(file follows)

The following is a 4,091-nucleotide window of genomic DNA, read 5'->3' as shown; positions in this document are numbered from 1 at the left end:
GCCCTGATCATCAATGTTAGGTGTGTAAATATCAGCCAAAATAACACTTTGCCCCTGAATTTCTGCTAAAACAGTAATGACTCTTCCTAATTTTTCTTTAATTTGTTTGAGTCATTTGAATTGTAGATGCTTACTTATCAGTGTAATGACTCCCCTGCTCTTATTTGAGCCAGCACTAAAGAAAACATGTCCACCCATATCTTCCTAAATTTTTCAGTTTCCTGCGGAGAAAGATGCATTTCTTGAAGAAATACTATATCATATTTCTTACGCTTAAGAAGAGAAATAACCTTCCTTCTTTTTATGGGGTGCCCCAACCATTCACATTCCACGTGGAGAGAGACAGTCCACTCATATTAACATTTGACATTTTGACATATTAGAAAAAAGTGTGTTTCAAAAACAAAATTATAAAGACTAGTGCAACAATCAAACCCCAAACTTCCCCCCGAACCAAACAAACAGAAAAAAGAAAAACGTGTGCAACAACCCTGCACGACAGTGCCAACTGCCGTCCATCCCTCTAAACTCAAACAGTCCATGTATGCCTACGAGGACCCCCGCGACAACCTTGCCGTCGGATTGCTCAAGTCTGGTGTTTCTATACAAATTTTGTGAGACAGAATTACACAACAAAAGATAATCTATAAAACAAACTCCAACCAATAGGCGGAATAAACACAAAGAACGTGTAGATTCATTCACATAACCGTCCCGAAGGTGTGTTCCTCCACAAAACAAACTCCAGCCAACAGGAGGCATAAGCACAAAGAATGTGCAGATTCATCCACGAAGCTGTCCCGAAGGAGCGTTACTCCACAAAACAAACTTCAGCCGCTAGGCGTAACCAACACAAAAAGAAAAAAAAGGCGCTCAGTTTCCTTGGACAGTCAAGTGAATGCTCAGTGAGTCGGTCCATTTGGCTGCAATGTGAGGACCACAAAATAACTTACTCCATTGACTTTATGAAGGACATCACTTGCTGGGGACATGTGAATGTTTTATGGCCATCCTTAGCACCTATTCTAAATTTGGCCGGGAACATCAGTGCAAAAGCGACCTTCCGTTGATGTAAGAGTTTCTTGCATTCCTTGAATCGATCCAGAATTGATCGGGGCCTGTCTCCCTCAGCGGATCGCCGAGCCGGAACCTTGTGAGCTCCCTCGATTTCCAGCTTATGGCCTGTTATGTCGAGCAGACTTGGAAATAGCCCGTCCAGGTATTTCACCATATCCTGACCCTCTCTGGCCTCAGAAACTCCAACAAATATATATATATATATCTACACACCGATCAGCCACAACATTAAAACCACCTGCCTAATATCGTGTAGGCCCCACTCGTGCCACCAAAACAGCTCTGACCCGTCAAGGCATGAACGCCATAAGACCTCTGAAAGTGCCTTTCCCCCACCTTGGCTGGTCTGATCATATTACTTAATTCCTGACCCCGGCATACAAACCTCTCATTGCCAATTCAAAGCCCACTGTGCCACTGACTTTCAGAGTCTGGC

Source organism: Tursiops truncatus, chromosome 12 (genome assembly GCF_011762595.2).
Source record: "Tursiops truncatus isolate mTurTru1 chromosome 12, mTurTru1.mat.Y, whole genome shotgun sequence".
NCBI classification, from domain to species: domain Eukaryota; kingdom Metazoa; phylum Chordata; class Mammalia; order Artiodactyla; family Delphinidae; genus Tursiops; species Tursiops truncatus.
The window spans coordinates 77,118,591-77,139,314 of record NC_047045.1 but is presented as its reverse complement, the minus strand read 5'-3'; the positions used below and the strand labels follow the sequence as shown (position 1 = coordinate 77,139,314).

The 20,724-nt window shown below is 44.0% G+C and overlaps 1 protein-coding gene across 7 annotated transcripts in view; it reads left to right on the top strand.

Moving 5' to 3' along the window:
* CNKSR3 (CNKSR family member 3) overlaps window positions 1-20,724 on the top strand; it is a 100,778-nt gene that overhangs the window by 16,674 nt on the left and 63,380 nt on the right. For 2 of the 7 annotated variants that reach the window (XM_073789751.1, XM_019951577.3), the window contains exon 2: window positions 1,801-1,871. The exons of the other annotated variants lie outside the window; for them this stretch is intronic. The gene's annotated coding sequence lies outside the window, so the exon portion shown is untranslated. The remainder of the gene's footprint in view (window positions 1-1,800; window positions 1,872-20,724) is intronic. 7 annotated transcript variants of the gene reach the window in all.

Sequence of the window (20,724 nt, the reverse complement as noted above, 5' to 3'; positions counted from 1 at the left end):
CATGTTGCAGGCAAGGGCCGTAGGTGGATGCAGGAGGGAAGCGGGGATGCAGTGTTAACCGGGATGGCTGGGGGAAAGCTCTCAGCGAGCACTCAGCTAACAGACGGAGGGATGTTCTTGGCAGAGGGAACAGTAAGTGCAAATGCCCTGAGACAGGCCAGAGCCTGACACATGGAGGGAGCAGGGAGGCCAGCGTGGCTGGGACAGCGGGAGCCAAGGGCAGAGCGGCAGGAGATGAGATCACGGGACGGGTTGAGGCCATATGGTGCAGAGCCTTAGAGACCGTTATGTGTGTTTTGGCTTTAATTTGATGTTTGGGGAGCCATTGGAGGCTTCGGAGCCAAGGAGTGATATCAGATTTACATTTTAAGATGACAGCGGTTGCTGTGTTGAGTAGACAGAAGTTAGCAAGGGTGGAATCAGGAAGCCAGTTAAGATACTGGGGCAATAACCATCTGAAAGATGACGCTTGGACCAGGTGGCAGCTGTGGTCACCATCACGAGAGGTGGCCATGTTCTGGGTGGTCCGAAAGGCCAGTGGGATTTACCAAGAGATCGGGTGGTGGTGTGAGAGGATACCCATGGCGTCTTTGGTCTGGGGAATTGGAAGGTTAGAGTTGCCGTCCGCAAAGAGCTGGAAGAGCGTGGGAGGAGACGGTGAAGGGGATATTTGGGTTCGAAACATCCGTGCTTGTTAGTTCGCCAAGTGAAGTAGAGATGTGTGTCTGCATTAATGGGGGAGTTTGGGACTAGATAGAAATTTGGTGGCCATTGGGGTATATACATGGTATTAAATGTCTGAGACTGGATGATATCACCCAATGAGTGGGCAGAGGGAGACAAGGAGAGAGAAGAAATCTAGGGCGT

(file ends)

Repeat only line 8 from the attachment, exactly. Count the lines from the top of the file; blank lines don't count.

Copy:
Moving 5' to 3' along the window: